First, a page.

What follows bulbs

DaveKarn@aol.com DaveKarn@aol.com
Mon, 16 Aug 2004 09:57:46 PDT
In a message dated 8/16/04 9:25:39 AM Pacific Daylight Time, 
jimmckenney@starpower.net writes:

> Can anyone point us to some real facts? 
Jim ~

Does experience count?

I grow quite a few tunicate and non-tunicate bulbs right out in the open on 
property at 1100' elevation in the foothills of the West side of the Cascades.  
I try to keep all growth off the beds and rows so that the bulbs therein can 
stay warm and dry until the advent of the fall rains trigger root growth.  
This, I have found, is particularly import with hyacinth and colchicum.  These 
two are grown in slightly elevated beds, even, to accentuate the mantra "perfect 
drainage" . . .  I've lost none of them to fusarium.  Although, like you, I 
struggle each year with bulb fly.  Oh, for some of those chemicals of yore 
whereby a quick dip into them would protect the bulb until it was dug again!  
Trudging several acres with a fully loaded backpack sprayer three-four times over 
six weeks does more for my health than abstention from Big Macs . . .

Nonetheless, I never cease to be amazed at what I find when digging 
daffodils.  Even now, after weeks of heat and dryness, six-seven inches down, the soil 
in the root zone is still cool, dark and dampish!  This causes some major 
problems with things like poeticus which will throw their new roots by late June, 
so they have to be dug before then, green leaves, or no.  That dampness is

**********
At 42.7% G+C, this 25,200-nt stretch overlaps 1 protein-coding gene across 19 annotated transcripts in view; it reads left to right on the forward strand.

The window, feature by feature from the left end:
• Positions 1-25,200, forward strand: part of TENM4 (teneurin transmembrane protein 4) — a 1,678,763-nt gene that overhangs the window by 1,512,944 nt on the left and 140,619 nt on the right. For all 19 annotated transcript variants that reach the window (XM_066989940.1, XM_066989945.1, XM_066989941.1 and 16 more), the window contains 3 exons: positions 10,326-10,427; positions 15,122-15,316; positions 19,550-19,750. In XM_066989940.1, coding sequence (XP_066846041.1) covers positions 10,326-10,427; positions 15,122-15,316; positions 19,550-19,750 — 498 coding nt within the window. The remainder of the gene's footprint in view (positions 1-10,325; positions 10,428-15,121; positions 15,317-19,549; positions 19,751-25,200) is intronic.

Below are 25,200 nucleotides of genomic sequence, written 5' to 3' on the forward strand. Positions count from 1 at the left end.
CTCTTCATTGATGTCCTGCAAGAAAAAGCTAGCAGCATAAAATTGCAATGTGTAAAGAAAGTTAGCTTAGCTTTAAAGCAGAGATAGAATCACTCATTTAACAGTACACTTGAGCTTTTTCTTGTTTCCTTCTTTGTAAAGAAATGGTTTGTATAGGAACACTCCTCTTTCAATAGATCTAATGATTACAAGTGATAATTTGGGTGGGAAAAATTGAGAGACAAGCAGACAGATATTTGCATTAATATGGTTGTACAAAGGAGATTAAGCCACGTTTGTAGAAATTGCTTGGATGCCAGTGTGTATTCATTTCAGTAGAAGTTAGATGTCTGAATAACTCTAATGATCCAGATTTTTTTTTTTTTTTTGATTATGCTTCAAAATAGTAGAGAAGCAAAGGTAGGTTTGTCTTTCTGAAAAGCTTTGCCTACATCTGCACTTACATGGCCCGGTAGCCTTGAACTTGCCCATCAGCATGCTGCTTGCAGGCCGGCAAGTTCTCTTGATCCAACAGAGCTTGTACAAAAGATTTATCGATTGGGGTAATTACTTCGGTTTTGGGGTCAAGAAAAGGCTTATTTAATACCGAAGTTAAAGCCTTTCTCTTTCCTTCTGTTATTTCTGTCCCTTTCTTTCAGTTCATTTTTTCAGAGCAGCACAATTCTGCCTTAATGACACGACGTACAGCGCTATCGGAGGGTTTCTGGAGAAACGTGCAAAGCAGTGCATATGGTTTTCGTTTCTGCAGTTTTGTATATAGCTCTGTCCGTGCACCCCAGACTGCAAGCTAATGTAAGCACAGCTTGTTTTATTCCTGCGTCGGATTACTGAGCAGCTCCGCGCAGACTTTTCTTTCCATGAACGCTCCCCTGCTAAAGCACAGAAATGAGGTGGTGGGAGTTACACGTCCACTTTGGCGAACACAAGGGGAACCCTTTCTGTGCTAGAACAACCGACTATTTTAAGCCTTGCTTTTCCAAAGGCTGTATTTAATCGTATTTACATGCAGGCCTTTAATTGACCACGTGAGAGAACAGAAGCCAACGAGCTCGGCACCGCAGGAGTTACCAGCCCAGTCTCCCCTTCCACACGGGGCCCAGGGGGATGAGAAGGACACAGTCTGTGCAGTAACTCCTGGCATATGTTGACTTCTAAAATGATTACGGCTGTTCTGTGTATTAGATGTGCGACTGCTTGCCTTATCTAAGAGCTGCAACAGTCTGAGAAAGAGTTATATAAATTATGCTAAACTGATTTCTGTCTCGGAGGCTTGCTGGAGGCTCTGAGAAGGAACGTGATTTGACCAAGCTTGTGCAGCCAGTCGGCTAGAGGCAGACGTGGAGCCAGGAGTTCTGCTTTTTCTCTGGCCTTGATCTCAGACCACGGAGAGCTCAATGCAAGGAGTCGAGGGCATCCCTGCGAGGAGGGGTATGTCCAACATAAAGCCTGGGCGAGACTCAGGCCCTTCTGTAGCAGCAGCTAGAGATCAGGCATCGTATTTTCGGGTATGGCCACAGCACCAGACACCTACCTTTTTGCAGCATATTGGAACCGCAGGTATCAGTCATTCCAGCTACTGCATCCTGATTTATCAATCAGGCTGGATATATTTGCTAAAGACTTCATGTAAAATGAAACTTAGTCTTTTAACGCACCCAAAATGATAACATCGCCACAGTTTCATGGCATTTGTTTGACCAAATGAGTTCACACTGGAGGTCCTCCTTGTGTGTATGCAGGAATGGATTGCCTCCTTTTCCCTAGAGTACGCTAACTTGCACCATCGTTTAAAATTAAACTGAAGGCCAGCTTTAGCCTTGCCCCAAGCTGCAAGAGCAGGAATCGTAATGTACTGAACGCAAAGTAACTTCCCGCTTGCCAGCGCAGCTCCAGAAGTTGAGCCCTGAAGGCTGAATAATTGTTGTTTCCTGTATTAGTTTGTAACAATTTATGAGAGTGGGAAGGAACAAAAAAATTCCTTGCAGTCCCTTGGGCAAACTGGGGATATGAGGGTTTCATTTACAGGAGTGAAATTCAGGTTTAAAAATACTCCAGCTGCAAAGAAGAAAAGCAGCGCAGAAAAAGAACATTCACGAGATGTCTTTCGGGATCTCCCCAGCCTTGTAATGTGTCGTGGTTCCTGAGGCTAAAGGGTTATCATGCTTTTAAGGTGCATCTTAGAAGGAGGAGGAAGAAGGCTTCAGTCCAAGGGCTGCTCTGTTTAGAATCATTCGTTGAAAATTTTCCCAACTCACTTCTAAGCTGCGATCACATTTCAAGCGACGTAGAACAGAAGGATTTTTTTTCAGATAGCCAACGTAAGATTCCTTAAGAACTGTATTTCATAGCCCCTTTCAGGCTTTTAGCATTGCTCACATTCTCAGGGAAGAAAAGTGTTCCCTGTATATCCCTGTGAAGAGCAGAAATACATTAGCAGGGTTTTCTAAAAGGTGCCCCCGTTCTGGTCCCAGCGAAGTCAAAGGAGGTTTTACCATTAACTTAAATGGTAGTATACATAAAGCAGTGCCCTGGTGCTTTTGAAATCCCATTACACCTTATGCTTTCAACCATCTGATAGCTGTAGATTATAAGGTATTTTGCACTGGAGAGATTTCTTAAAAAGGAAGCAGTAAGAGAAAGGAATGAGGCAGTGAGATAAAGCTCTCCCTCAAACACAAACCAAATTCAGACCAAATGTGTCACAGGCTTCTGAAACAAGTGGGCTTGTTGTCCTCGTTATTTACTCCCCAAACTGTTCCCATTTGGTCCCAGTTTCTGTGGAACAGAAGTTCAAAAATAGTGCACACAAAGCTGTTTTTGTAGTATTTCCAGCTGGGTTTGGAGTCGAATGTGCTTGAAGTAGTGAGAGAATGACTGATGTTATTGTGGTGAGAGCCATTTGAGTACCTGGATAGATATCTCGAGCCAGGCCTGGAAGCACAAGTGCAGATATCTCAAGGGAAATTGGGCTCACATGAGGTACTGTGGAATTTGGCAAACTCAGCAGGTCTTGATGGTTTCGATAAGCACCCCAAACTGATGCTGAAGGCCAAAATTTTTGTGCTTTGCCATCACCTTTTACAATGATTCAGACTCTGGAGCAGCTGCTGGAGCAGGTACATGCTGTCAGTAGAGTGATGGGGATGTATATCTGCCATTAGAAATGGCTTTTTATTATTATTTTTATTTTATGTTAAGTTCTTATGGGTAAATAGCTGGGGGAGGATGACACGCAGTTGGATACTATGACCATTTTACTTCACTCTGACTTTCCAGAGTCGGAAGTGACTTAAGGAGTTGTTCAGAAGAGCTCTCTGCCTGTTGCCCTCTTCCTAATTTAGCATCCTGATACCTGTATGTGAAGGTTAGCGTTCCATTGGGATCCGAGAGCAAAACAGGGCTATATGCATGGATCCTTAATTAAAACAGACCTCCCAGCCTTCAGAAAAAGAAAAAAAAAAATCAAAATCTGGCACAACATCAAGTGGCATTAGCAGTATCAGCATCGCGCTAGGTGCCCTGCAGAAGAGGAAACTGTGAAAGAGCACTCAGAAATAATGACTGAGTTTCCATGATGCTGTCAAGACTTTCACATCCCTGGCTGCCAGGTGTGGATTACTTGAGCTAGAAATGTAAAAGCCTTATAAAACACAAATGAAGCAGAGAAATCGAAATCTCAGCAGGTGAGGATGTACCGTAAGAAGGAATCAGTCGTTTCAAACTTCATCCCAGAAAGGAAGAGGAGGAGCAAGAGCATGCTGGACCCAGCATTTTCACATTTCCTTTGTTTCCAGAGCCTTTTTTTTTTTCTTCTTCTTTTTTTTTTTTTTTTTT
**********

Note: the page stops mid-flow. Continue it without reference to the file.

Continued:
also a haven for a whole range of organisms that find the bulbs a tasty snack 
while awaiting the return of more favorable and wetter weather.  

Given that, planting anything over the beds would only shade them and 
preserve more of the soil moisture, exacerbating some of these problems.  I have 
pulled up luxuriant biennial weeds (composites) from these areas to be amazed at 
how much free water was in the area; the soil is actually wet!  They must 
absorb moisture from the dew [or very rare (light) summer rain] and husband it 
around the root zone.  All this tells me to practice the "Napoleonic scorched 
earth" practice and leave no weed or other plant standing on a bulb bed.  As I 
have previously stated, as a bulb grower, bulb foliage and the (apparently, to 
many) "messy" appearance of the senescing foliage is part and parcel of the 
process and something that I am oblivious to.  I suppose, to accentuate the 
eccentricity here, what I find attractive are those clean, weed free rows with their 
plethora of white labels marking each stock; a "pet cemetery" was one 
observation, once.

Dave Karnstedt
Cascade Daffodils
Silverton, Oregon
email:  davekarn@aol.com

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